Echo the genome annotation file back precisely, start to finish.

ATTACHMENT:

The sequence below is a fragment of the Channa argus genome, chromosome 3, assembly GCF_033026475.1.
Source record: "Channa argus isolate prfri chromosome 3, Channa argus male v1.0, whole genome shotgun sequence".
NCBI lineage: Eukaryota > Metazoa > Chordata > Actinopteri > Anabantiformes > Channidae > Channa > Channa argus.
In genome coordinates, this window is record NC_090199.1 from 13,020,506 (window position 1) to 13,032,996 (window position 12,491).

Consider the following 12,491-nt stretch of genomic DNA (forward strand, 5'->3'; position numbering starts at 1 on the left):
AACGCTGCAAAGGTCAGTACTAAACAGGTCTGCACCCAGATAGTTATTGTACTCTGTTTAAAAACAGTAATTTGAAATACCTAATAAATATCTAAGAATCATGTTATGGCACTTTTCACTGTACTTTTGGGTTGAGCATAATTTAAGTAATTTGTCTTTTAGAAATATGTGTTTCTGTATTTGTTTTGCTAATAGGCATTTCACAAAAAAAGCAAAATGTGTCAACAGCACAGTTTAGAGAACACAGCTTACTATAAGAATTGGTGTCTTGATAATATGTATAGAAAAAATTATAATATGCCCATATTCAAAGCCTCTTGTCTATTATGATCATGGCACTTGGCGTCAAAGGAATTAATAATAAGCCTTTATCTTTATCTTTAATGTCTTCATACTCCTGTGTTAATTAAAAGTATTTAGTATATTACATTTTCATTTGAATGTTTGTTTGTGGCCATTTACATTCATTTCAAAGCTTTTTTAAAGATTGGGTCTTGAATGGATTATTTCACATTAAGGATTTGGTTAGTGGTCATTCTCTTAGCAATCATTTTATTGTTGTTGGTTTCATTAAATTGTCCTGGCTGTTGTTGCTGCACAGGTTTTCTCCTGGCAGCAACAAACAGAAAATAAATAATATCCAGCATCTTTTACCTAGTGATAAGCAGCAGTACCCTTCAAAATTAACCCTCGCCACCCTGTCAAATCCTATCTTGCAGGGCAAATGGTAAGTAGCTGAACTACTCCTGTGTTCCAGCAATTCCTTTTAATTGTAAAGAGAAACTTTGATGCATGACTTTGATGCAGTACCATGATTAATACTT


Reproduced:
The sequence below is a fragment of the Channa argus genome, chromosome 3, assembly GCF_033026475.1.
Source record: "Channa argus isolate prfri chromosome 3, Channa argus male v1.0, whole genome shotgun sequence".
NCBI lineage: Eukaryota > Metazoa > Chordata > Actinopteri > Anabantiformes > Channidae > Channa > Channa argus.
In genome coordinates, this window is record NC_090199.1 from 13,020,506 (window position 1) to 13,032,996 (window position 12,491).

Consider the following 12,491-nt stretch of genomic DNA (forward strand, 5'->3'; position numbering starts at 1 on the left):
AACGCTGCAAAGGTCAGTACTAAACAGGTCTGCACCCAGATAGTTATTGTACTCTGTTTAAAAACAGTAATTTGAAATACCTAATAAATATCTAAGAATCATGTTATGGCACTTTTCACTGTACTTTTGGGTTGAGCATAATTTAAGTAATTTGTCTTTTAGAAATATGTGTTTCTGTATTTGTTTTGCTAATAGGCATTTCACAAAAAAAGCAAAATGTGTCAACAGCACAGTTTAGAGAACACAGCTTACTATAAGAATTGGTGTCTTGATAATATGTATAGAAAAAATTATAATATGCCCATATTCAAAGCCTCTTGTCTATTATGATCATGGCACTTGGCGTCAAAGGAATTAATAATAAGCCTTTATCTTTATCTTTAATGTCTTCATACTCCTGTGTTAATTAAAAGTATTTAGTATATTACATTTTCATTTGAATGTTTGTTTGTGGCCATTTACATTCATTTCAAAGCTTTTTTAAAGATTGGGTCTTGAATGGATTATTTCACATTAAGGATTTGGTTAGTGGTCATTCTCTTAGCAATCATTTTATTGTTGTTGGTTTCATTAAATTGTCCTGGCTGTTGTTGCTGCACAGGTTTTCTCCTGGCAGCAACAAACAGAAAATAAATAATATCCAGCATCTTTTACCTAGTGATAAGCAGCAGTACCCTTCAAAATTAACCCTCGCCACCCTGTCAAATCCTATCTTGCAGGGCAAATGGTAAGTAGCTGAACTACTCCTGTGTTCCAGCAATTCCTTTTAATTGTAAAGAGAAACTTTGATGCATGACTTTGATGCAGTACCATGATTAATACTT